On Being Further Tempted From <i>Go</i> to <i>Went</i>—Bernard Comrie Son of Lingua Pranca Contents A Taxonomy of Argument Schemata in Metatheoretical Discussion of Syntax or Name That Tune—G.R.A.M.M.A.R.

Spore Theory: A Contribution to the Study of the Biological Foundations of Natural Language1

by David Athletesfoot
Dilectus Christi College

In recent years, much attention has been focused on the biological basis of human language. In particular, the extremely organic nature of language has manifested itself clearly in such devices as trees, branches and roots, which have established themselves firmly on theoretical linguistic soil. However, few (if any) linguists have noticed the similarities between certain types of plant life and syntactic phenomena, and even fewer are aware of the strong theoretical claims that can be made by using these types as models. I am referring, of course, to fungi.

In this article, I will present a new model of grammar, based on the life cycle of the fungus. While it is feasible to present only a short outline here, it is to be hoped that it will stimulate interest, and soon mushroom into a full-fledged theory.

We will start with the Initial Spore, or Germ. It develops on its own growing into an organism which contains all the seeds of a full sentence, finally exploding and sending spores scattering around it. It does not do this in an arbitrary fashion, however; the Initial Spore bursts either (a) LINEARLY or (b) in a CIRCULAR configuration. Only in this way can we construct a grammar which will account for certain universal linguistic constraints. Type (a), linear arrangements of new-fallen spores, will turn out to be relatively simple sentences (except in one important type of case to be examined below); type (b) represents a recursive device, known in Spore Theory as a FAIRY RING. The validity of this mechanism derives support from the existence of fairy rings among the trees of real forests. These fairy rings are tenacious and, potentially, infinitely numerous; this is a notion any well-rounded grammar must account for. Some “squares”2 have roundly criticized this argument as being circular, but I have countered that such a position is only the result of “not seeing the forest for the trees”, and that a closer look (perhaps closer to the ground as well, and not aloft in the often-too-abstract branches of more traditional syntactic trees) may bear out my claims.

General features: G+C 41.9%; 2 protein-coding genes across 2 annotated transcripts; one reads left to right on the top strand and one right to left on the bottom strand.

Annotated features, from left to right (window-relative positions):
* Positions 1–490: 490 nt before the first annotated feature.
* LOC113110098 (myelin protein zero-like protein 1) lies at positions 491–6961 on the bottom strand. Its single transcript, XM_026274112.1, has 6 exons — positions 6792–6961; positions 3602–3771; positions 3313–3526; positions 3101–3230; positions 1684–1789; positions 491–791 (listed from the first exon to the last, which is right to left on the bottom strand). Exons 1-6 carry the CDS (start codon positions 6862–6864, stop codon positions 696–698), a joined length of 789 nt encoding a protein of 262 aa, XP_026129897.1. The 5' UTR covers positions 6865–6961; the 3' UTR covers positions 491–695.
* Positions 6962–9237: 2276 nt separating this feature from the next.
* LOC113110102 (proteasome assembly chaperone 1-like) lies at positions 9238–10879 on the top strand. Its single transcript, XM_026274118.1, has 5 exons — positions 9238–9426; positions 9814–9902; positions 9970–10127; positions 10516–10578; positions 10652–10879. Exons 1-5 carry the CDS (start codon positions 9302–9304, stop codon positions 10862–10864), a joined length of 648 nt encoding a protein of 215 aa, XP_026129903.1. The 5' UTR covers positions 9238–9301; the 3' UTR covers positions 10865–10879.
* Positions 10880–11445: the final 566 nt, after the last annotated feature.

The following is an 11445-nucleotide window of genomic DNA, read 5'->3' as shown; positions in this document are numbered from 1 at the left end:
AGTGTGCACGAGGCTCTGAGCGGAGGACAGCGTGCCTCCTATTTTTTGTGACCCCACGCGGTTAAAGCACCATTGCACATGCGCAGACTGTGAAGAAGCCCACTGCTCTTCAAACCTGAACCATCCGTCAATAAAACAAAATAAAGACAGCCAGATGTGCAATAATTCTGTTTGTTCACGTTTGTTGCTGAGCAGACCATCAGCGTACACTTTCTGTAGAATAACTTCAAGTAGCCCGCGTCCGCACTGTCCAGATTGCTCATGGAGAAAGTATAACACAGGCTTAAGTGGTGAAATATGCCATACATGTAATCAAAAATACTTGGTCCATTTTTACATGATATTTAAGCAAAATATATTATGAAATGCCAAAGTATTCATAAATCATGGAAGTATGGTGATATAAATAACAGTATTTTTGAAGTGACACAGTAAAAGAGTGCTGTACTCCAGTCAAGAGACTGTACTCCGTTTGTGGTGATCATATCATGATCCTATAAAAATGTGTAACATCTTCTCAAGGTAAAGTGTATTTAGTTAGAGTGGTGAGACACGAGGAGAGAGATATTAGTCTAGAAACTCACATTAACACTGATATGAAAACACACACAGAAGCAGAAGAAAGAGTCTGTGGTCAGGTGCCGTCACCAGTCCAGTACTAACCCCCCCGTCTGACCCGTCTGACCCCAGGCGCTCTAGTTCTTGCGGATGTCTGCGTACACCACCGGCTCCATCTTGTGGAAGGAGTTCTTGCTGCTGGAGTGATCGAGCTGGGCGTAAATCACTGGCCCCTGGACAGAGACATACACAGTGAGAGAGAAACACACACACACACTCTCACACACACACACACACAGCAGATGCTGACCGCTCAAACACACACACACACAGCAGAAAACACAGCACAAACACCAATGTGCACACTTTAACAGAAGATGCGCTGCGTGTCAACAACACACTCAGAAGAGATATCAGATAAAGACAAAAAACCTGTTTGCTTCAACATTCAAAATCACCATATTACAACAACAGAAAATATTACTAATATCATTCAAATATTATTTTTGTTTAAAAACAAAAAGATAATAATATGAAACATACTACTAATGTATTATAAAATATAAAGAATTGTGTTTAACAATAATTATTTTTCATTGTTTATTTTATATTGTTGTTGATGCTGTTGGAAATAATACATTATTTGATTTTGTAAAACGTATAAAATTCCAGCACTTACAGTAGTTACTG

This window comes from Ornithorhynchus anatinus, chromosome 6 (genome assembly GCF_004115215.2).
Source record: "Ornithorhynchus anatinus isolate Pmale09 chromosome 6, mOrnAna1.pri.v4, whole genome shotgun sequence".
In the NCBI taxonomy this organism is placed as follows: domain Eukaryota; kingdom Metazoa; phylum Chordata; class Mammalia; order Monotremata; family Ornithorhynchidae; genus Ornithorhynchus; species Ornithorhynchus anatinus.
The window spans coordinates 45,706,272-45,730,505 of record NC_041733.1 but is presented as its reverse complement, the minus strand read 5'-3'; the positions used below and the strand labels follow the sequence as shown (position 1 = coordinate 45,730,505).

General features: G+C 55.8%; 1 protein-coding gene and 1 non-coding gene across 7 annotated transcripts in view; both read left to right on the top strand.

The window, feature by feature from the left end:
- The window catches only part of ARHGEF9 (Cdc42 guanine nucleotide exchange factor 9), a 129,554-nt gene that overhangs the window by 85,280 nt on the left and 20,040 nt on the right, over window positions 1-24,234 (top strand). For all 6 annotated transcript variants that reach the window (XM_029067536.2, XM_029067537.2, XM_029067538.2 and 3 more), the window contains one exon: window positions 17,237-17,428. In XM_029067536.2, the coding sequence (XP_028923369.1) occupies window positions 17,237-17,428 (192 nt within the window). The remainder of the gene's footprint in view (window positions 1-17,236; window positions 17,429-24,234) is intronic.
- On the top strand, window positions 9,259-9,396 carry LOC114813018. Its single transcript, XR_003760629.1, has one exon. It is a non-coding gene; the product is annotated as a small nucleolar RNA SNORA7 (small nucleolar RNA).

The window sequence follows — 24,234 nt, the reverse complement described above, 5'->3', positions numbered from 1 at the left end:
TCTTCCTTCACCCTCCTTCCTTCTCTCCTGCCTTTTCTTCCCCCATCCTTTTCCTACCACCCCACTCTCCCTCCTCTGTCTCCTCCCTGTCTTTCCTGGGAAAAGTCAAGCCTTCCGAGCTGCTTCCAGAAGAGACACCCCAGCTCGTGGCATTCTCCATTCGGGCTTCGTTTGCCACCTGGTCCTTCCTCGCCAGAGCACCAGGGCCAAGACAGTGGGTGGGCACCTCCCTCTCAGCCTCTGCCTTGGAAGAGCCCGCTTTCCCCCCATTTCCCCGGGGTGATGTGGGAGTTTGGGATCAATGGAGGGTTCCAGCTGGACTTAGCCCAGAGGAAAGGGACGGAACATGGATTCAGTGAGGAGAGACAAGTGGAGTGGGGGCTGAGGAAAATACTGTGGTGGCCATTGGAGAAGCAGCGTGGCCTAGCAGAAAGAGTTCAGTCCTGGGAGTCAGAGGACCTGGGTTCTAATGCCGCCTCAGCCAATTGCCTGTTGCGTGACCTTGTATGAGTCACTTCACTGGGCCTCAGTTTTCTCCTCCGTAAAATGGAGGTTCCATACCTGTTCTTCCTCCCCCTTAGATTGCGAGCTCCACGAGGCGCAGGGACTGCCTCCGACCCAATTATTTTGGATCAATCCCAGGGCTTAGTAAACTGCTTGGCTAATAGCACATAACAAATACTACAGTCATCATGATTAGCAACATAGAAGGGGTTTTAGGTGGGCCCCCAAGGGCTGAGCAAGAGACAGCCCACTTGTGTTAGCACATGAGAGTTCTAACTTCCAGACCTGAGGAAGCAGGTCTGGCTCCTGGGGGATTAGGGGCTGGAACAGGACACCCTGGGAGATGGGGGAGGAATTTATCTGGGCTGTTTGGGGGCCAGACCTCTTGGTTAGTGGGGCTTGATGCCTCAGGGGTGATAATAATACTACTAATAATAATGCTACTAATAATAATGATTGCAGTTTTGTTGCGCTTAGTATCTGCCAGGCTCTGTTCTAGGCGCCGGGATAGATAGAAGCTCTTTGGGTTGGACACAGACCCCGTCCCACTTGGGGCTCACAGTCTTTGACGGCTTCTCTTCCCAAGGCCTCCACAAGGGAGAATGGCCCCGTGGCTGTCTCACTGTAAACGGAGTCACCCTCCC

It should be noted that, even if the Initial Spore busts linearly, other spores may do so circularly. At this point let us examine the several types of Major Spores3 that result from the Initial Spore. Only some of these will be recursive, i.e., they also develop, and then burst circularly.

Nominal Fungi (NF): corresponding to the NP in less organic theories.
Fungtors (F): corresponding to the VP.
Prepositional Fungi (PF): corresponding to the PP.
Adfungtors (A): corresponding to the Adjectives and Adverbs.

These four types will display a recursive fungtion.

While other types may also develop and burst, they can only do so linearly and, in general are more limited in their generative power, with fewer spores flung a shorter distance. This is thus related to the dichotomy of recursive and non-recursive devices, but as a type of generative power is represented more accurately by the concept of CONTAGIOUSNESS. Some fungi will be more contagious than others. For example, conjunctive fungi are generally not at all contagious, and finally mature into simple forms such as and or but in English. Some are slightly contagious; this type gives rise to such conjunctive fungi as insofar as and such that. Adfungtors are potentially very contagious, since of course adverbial sentential complements (for example) cannot be explained otherwise. But there are adfungtors like merely which are not contagious. It seems clear that the concept of contagiousness is a valid one in areas outside of linguistics, and it may also be applicable in areas other than syntax within the field.4

The notion of contagiousness is particularly valuable in a Spore Theory account of what I call “interdigital languages”. These languages can be shown to be very conducive to the rapid expansion of sentences (i.e., they feature highly contagious fungi) but also are subject to many interesting and powerful deletion processes, known as “Desenex transformations”.